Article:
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Thread: Race thread (will be moved on Monday night)

  1. #426
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    Quote Originally Posted by ZagDad84 View Post
    Be a little careful here. Police Officers have been killed conducting routine traffic stops. The officer pulls over a driver for a burned out taillight, not using a blinker, in any case a simply moving violation. The policeman has no idea that the driver has a warrant out for his arrest, has drugs in the car, etc.

    I am sure Hoopaholic can give you numerous examples of the above.

    ZagDad
    A very good friend working motors, stopped car for running stop sign and was shot in chest. Paralyzed for life
    Another officer stopped car for speeding and driver opened fire
    Both those occurred in the “sleepy” are a of north seattle

    I tried to stop car for stop sign violation at 3 am in morning capital hill......wouldn’t stop, pursuit that ended up going down 405 towards Renton..car crashed all suspects bailed chased driver got into a knock down dragged out fight (I ended up with 8 stitches in wrist and 22 stitches on my back as we fought bouncing off a barbed wired fence......come to find out two of the four had killed a guard, raped another and escaped from juvenile center in Oregon.....

    Can give hundred examples of “routine” traffic stop that go sideways verify quickly.......
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    Quote Originally Posted by sonuvazag View Post
    I'm envisioning a scenario where the traffic cop would not have the responsibility to apprehend that person or search the vehicle. And that person would know he was in no immediate danger of being apprehended.
    I can understand that position but in reality it does not protect the employee.....lost count how many times I responded to a parking enforcement officer being assaulted by the vehicle owner........
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    Quote Originally Posted by Hoopaholic View Post
    I can understand that position but in reality it does not protect the employee.....lost count how many times I responded to a parking enforcement officer being assaulted by the vehicle owner........
    I think the question is in how many of those incidents is it absolutely crucial for the officer to be armed? And how often does the officer being armed and tasked with detaining people under certain circumstances lead to an escalation that wouldn't otherwise happen?

    And, ultimately, could the general public feel safer having less interactions with LEOs that are armed? Here's where I'm wondering where the libertarians are at.
    Agent provocateur

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    Quote Originally Posted by tinfoilzag View Post
    I did not. I read the synopsis of the recommendation and saw that is was a drama (I was expecting a documentary). It looks interesting but it didn't look like it would shed any light on the problem.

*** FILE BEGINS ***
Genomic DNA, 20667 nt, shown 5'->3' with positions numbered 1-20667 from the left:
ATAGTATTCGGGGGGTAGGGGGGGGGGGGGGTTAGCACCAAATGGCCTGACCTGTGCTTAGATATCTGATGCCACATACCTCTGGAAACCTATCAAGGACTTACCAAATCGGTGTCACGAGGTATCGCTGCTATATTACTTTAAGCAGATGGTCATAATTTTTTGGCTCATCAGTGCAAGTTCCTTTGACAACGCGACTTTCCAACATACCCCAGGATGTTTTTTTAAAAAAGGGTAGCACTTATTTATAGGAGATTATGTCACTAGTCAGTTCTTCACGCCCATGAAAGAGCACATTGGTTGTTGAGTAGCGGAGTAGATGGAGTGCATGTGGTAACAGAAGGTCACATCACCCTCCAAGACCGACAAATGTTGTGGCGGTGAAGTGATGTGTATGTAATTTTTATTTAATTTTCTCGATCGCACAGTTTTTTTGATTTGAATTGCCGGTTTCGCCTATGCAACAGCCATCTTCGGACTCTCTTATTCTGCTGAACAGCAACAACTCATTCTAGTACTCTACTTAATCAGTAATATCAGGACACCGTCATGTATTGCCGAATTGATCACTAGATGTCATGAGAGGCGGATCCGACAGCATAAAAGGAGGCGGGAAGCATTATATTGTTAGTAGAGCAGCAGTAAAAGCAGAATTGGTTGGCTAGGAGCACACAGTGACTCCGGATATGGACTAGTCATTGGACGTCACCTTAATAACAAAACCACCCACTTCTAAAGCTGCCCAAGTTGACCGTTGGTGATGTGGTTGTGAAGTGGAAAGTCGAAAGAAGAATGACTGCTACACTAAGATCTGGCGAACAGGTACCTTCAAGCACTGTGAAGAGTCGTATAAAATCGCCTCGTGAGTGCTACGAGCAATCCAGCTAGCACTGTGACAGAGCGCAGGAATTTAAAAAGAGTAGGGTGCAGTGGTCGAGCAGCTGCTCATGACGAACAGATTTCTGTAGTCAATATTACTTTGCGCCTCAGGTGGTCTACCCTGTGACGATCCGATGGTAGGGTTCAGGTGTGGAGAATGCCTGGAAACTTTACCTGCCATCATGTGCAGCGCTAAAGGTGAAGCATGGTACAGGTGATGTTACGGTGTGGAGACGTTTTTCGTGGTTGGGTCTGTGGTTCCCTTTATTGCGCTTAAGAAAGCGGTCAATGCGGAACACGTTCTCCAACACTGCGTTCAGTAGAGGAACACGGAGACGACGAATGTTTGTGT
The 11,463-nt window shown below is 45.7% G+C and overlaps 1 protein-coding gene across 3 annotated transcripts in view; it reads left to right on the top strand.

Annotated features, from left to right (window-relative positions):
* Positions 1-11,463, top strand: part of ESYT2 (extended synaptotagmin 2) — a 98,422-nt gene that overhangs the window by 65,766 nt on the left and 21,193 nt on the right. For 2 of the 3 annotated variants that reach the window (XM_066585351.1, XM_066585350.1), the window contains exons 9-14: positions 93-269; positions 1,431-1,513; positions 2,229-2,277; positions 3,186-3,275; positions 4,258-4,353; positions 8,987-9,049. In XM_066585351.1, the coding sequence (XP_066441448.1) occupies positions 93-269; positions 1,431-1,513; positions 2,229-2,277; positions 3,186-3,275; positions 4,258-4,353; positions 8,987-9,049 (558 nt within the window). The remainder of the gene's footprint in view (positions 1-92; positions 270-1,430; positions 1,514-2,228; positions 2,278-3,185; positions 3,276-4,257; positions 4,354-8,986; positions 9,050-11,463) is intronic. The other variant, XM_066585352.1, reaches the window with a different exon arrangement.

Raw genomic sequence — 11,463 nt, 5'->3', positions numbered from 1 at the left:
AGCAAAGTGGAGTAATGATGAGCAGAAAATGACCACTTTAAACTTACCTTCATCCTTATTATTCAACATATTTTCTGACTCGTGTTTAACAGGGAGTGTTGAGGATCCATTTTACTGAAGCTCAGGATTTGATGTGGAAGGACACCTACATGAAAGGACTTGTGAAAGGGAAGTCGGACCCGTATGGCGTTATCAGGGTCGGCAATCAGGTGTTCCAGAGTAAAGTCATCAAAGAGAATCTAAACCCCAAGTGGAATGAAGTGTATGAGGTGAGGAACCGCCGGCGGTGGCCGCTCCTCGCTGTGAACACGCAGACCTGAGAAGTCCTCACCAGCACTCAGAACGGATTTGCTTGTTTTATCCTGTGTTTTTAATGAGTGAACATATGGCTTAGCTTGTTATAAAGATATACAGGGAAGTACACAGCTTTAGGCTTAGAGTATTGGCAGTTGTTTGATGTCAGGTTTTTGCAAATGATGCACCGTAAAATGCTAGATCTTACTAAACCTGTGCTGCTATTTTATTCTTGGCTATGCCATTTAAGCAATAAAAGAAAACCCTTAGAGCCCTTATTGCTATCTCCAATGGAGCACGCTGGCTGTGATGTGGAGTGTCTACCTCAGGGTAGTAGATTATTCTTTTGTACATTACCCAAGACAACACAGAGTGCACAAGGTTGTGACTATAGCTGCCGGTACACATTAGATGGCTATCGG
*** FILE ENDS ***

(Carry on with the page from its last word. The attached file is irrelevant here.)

You should watch "13th".

    Some notable quotes from the movie:

    “You want to know what this [the war on drugs] was really all about? The Nixon campaign in 1968, and the Nixon White House after that, had two enemies: the antiwar left and black people. You understand what I’m saying? We knew we couldn’t make it illegal to be either against the war or black, but by getting the public to associate the hippies with marijuana and blacks with heroin, and then criminalizing both heavily, we could disrupt those communities. We could arrest their leaders, raid their homes, break up their meetings, and vilify them night after night on the evening news. Did we know we were lying about the drugs? Of course we did." John Ehrlichman, Nixon's domestic policy chief.

    "You start out in 1954 by saying, “N****r, n****r, n****r.” By 1968 you can’t say “n****r”—that hurts you, backfires. So you say stuff like, uh, forced busing, states’ rights, and all that stuff, and you’re getting so abstract. Now, you’re talking about cutting taxes, and all these things you’re talking about are totally economic things and a byproduct of them is, blacks get hurt worse than whites...." -- Lee Atwater, advisor to Reagan, on the Southern Strategy (AKA how to win the votes of racists when you can't be obvious about it).

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    I’m posting a video that is Not Safe For Work Or children that is close to my feelings about white privilege. I agree with Bill Maher maybe 5% of the time and on this topic I’m with him about 90%.

    I apologize to hoop and others for adding a humorous video while they discuss something that is literally deadly serious.


    https://www.facebook.com/Maher/video...96646014/?vh=e

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    Quote Originally Posted by sonuvazag View Post
    I think the question is in how many of those incidents is it absolutely crucial for the officer to be armed? And how often does the officer being armed and tasked with detaining people under certain circumstances lead to an escalation that wouldn't otherwise happen?

    And, ultimately, could the general public feel safer having less interactions with LEOs that are armed? Here's where I'm wondering where the libertarians are at.
    When I first got engaged in LE in 1979 it was common to have about 100 Community Service Officers (CSO) that handled many of the low level quality of life issues (noise, neighbor disputes, parking, social type of issues) and not a sworn officer. Then when they were being assaulted at a very high rate of response to calls, courts through L&I, WISHA and OSHA rulings determined the city was not doing all they could to provide “reasonable protection” to these employees so the option was
    1. Train them and arm them
    2. Send them with sworn officer
    3. Disband and shift responsibilities back to LE

    City chose number 3

    Pendulum is swing back and we are seeing a combination of options from above